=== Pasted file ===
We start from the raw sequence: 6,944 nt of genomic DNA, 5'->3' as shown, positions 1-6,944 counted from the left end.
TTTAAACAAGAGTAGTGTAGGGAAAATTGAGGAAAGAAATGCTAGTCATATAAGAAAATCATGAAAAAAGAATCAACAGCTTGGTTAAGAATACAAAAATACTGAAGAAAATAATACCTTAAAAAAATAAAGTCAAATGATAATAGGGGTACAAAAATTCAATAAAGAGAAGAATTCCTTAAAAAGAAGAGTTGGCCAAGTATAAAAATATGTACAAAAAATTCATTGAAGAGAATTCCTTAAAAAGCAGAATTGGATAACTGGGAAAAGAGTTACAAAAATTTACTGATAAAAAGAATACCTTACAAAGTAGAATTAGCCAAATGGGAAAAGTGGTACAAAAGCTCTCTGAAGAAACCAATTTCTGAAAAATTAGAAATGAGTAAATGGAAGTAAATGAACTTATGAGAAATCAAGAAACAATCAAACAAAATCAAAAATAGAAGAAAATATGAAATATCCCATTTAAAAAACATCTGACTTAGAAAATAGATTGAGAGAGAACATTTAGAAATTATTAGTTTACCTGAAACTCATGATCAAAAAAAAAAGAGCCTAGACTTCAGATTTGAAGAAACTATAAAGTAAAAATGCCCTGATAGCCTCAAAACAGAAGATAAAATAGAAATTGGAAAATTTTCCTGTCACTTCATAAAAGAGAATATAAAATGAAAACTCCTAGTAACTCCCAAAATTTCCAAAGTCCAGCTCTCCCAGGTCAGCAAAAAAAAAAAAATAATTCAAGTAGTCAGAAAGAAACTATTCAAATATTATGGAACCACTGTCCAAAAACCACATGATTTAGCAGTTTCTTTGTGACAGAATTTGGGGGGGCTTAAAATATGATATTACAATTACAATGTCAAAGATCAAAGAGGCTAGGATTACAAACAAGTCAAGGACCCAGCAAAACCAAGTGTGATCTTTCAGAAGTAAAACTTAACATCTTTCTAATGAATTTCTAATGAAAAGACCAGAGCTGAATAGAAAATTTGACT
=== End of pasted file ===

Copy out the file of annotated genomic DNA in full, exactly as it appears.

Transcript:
We start from the raw sequence: 6,944 nt of genomic DNA, 5'->3' as shown, positions 1-6,944 counted from the left end.
TTTAAACAAGAGTAGTGTAGGGAAAATTGAGGAAAGAAATGCTAGTCATATAAGAAAATCATGAAAAAAGAATCAACAGCTTGGTTAAGAATACAAAAATACTGAAGAAAATAATACCTTAAAAAAATAAAGTCAAATGATAATAGGGGTACAAAAATTCAATAAAGAGAAGAATTCCTTAAAAAGAAGAGTTGGCCAAGTATAAAAATATGTACAAAAAATTCATTGAAGAGAATTCCTTAAAAAGCAGAATTGGATAACTGGGAAAAGAGTTACAAAAATTTACTGATAAAAAGAATACCTTACAAAGTAGAATTAGCCAAATGGGAAAAGTGGTACAAAAGCTCTCTGAAGAAACCAATTTCTGAAAAATTAGAAATGAGTAAATGGAAGTAAATGAACTTATGAGAAATCAAGAAACAATCAAACAAAATCAAAAATAGAAGAAAATATGAAATATCCCATTTAAAAAACATCTGACTTAGAAAATAGATTGAGAGAGAACATTTAGAAATTATTAGTTTACCTGAAACTCATGATCAAAAAAAAAAGAGCCTAGACTTCAGATTTGAAGAAACTATAAAGTAAAAATGCCCTGATAGCCTCAAAACAGAAGATAAAATAGAAATTGGAAAATTTTCCTGTCACTTCATAAAAGAGAATATAAAATGAAAACTCCTAGTAACTCCCAAAATTTCCAAAGTCCAGCTCTCCCAGGTCAGCAAAAAAAAAAAAATAATTCAAGTAGTCAGAAAGAAACTATTCAAATATTATGGAACCACTGTCCAAAAACCACATGATTTAGCAGTTTCTTTGTGACAGAATTTGGGGGGGCTTAAAATATGATATTACAATTACAATGTCAAAGATCAAAGAGGCTAGGATTACAAACAAGTCAAGGACCCAGCAAAACCAAGTGTGATCTTTCAGAAGTAAAACTTAACATCTTTCTAATGAATTTCTAATGAAAAGACCAGAGCTGAATAGAAAATTTGACT